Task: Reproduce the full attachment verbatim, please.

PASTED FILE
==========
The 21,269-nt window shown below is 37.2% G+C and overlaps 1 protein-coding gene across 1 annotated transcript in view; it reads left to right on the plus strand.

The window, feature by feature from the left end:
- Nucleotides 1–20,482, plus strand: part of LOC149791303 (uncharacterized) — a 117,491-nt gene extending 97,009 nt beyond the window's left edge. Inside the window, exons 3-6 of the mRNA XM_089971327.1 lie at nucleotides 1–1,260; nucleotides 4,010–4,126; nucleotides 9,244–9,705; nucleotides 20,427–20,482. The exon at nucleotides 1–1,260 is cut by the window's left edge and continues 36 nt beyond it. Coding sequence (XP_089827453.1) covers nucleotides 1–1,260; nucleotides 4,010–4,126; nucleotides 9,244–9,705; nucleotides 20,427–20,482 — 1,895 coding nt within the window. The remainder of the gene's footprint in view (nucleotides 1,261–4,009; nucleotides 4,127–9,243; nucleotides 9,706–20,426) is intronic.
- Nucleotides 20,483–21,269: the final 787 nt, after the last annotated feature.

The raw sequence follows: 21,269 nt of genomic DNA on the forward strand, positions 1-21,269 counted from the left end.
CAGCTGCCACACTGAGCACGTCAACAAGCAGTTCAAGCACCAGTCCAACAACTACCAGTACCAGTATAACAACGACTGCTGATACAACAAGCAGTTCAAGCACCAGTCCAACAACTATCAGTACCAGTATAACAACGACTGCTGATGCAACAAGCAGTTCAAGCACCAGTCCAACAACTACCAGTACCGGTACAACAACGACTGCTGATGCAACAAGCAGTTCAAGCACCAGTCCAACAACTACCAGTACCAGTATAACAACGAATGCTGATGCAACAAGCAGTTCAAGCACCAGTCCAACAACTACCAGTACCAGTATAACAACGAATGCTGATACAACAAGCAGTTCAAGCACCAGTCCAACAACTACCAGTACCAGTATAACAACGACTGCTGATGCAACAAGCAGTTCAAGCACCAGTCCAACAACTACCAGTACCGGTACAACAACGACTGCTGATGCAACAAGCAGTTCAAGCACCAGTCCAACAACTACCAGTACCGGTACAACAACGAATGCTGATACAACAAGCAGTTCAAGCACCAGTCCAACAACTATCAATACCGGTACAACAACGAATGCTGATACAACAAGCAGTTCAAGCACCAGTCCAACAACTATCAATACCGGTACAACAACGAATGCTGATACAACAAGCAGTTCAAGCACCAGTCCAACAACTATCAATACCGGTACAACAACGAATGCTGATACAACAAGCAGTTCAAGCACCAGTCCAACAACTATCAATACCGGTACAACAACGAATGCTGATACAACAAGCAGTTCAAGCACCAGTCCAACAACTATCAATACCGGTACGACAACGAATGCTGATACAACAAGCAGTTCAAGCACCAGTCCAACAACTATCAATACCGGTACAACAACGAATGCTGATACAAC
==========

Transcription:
The 21,269-nt window shown below is 37.2% G+C and overlaps 1 protein-coding gene across 1 annotated transcript in view; it reads left to right on the plus strand.

The window, feature by feature from the left end:
- Nucleotides 1–20,482, plus strand: part of LOC149791303 (uncharacterized) — a 117,491-nt gene extending 97,009 nt beyond the window's left edge. Inside the window, exons 3-6 of the mRNA XM_089971327.1 lie at nucleotides 1–1,260; nucleotides 4,010–4,126; nucleotides 9,244–9,705; nucleotides 20,427–20,482. The exon at nucleotides 1–1,260 is cut by the window's left edge and continues 36 nt beyond it. Coding sequence (XP_089827453.1) covers nucleotides 1–1,260; nucleotides 4,010–4,126; nucleotides 9,244–9,705; nucleotides 20,427–20,482 — 1,895 coding nt within the window. The remainder of the gene's footprint in view (nucleotides 1,261–4,009; nucleotides 4,127–9,243; nucleotides 9,706–20,426) is intronic.
- Nucleotides 20,483–21,269: the final 787 nt, after the last annotated feature.

The raw sequence follows: 21,269 nt of genomic DNA on the forward strand, positions 1-21,269 counted from the left end.
CAGCTGCCACACTGAGCACGTCAACAAGCAGTTCAAGCACCAGTCCAACAACTACCAGTACCAGTATAACAACGACTGCTGATACAACAAGCAGTTCAAGCACCAGTCCAACAACTATCAGTACCAGTATAACAACGACTGCTGATGCAACAAGCAGTTCAAGCACCAGTCCAACAACTACCAGTACCGGTACAACAACGACTGCTGATGCAACAAGCAGTTCAAGCACCAGTCCAACAACTACCAGTACCAGTATAACAACGAATGCTGATGCAACAAGCAGTTCAAGCACCAGTCCAACAACTACCAGTACCAGTATAACAACGAATGCTGATACAACAAGCAGTTCAAGCACCAGTCCAACAACTACCAGTACCAGTATAACAACGACTGCTGATGCAACAAGCAGTTCAAGCACCAGTCCAACAACTACCAGTACCGGTACAACAACGACTGCTGATGCAACAAGCAGTTCAAGCACCAGTCCAACAACTACCAGTACCGGTACAACAACGAATGCTGATACAACAAGCAGTTCAAGCACCAGTCCAACAACTATCAATACCGGTACAACAACGAATGCTGATACAACAAGCAGTTCAAGCACCAGTCCAACAACTATCAATACCGGTACAACAACGAATGCTGATACAACAAGCAGTTCAAGCACCAGTCCAACAACTATCAATACCGGTACAACAACGAATGCTGATACAACAAGCAGTTCAAGCACCAGTCCAACAACTATCAATACCGGTACAACAACGAATGCTGATACAACAAGCAGTTCAAGCACCAGTCCAACAACTATCAATACCGGTACGACAACGAATGCTGATACAACAAGCAGTTCAAGCACCAGTCCAACAACTATCAATACCGGTACAACAACGAATGCTGATACAAC